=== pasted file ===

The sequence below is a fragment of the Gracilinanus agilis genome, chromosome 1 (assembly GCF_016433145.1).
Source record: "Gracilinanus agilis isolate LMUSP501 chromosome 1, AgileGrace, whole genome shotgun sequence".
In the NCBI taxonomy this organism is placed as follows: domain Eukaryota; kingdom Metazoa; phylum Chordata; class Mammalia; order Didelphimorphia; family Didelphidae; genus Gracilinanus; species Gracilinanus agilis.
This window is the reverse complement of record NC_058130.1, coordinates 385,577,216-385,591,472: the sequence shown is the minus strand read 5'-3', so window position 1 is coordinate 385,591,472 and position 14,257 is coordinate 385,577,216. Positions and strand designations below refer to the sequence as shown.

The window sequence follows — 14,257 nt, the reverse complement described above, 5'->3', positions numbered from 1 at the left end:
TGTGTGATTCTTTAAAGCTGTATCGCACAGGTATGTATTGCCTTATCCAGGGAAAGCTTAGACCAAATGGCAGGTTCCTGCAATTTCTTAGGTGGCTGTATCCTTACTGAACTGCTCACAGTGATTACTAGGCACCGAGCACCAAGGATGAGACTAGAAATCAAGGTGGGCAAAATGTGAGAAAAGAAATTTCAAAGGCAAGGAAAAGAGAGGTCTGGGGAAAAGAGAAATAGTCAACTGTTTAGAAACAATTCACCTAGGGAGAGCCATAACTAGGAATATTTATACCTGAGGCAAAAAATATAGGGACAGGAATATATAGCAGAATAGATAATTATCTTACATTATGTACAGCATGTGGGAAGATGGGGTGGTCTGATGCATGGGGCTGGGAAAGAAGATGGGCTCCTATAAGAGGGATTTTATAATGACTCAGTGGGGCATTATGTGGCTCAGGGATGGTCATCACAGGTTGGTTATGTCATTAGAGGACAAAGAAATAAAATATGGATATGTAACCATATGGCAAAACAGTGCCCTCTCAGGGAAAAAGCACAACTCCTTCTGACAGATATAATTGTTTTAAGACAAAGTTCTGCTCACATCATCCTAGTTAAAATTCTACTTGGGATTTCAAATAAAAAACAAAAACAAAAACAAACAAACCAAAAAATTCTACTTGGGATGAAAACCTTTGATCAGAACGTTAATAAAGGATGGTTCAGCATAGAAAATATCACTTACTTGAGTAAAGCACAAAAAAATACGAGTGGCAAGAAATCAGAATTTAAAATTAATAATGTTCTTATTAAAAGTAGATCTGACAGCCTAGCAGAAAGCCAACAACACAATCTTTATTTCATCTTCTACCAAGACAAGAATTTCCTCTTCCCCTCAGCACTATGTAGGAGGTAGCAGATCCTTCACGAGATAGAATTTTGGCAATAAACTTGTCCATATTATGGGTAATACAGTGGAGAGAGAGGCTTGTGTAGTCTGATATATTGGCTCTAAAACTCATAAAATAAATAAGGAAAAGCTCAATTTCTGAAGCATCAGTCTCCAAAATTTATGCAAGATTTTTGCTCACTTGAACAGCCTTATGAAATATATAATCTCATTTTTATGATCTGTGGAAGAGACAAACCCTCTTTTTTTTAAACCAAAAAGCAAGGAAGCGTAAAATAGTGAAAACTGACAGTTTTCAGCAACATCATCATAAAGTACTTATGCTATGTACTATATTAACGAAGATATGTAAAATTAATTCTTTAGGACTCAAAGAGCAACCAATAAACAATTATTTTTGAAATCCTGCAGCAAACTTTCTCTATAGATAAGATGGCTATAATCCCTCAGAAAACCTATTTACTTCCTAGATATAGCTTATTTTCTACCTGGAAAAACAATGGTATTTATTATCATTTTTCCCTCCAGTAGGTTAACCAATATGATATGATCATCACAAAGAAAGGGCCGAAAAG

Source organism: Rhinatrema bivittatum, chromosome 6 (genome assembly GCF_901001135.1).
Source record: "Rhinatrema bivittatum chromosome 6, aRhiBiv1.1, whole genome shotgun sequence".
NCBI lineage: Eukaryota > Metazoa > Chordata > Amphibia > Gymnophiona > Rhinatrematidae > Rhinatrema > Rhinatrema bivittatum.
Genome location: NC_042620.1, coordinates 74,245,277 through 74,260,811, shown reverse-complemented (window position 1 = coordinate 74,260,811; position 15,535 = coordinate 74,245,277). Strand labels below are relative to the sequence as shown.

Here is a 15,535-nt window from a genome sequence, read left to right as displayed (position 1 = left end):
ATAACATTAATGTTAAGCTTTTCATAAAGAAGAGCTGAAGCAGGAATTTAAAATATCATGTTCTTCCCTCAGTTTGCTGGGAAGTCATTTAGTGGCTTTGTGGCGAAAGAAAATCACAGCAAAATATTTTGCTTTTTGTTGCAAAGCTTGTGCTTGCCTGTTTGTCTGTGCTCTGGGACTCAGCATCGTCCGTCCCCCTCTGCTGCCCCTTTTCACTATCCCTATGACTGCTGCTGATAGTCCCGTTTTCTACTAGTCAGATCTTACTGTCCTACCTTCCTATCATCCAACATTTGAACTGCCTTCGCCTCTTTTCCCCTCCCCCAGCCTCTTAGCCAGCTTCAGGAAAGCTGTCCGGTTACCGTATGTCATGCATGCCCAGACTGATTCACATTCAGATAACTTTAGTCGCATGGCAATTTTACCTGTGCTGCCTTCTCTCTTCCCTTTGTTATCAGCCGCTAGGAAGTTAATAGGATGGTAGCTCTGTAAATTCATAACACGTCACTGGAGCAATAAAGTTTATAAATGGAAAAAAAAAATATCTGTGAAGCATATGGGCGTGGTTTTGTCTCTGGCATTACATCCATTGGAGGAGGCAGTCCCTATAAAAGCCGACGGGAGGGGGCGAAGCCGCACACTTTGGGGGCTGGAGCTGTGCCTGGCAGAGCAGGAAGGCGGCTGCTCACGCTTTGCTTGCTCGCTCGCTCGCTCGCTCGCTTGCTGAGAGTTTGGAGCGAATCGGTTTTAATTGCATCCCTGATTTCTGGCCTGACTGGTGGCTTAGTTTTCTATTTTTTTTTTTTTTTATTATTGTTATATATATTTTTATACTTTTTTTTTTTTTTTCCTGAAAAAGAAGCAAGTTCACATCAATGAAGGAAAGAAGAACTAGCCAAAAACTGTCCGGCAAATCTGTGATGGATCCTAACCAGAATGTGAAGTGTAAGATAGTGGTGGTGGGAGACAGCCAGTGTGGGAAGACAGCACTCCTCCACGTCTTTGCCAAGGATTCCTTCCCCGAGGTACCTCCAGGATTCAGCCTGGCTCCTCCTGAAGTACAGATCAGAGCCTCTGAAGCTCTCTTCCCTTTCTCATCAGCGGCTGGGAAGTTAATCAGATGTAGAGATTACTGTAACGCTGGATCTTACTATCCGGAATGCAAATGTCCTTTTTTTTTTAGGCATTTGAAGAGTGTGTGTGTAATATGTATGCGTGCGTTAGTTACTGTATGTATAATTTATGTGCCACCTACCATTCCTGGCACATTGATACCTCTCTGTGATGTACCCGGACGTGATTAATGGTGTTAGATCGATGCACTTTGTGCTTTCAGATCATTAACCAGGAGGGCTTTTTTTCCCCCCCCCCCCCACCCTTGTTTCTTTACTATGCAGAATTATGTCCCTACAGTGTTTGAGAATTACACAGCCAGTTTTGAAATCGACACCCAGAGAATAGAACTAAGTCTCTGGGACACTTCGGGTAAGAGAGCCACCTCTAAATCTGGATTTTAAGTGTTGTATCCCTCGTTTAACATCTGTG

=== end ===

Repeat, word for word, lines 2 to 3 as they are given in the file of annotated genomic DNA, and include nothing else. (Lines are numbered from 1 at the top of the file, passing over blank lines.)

Source record: "Gracilinanus agilis isolate LMUSP501 chromosome 1, AgileGrace, whole genome shotgun sequence".
In the NCBI taxonomy this organism is placed as follows: domain Eukaryota; kingdom Metazoa; phylum Chordata; class Mammalia; order Didelphimorphia; family Didelphidae; genus Gracilinanus; species Gracilinanus agilis.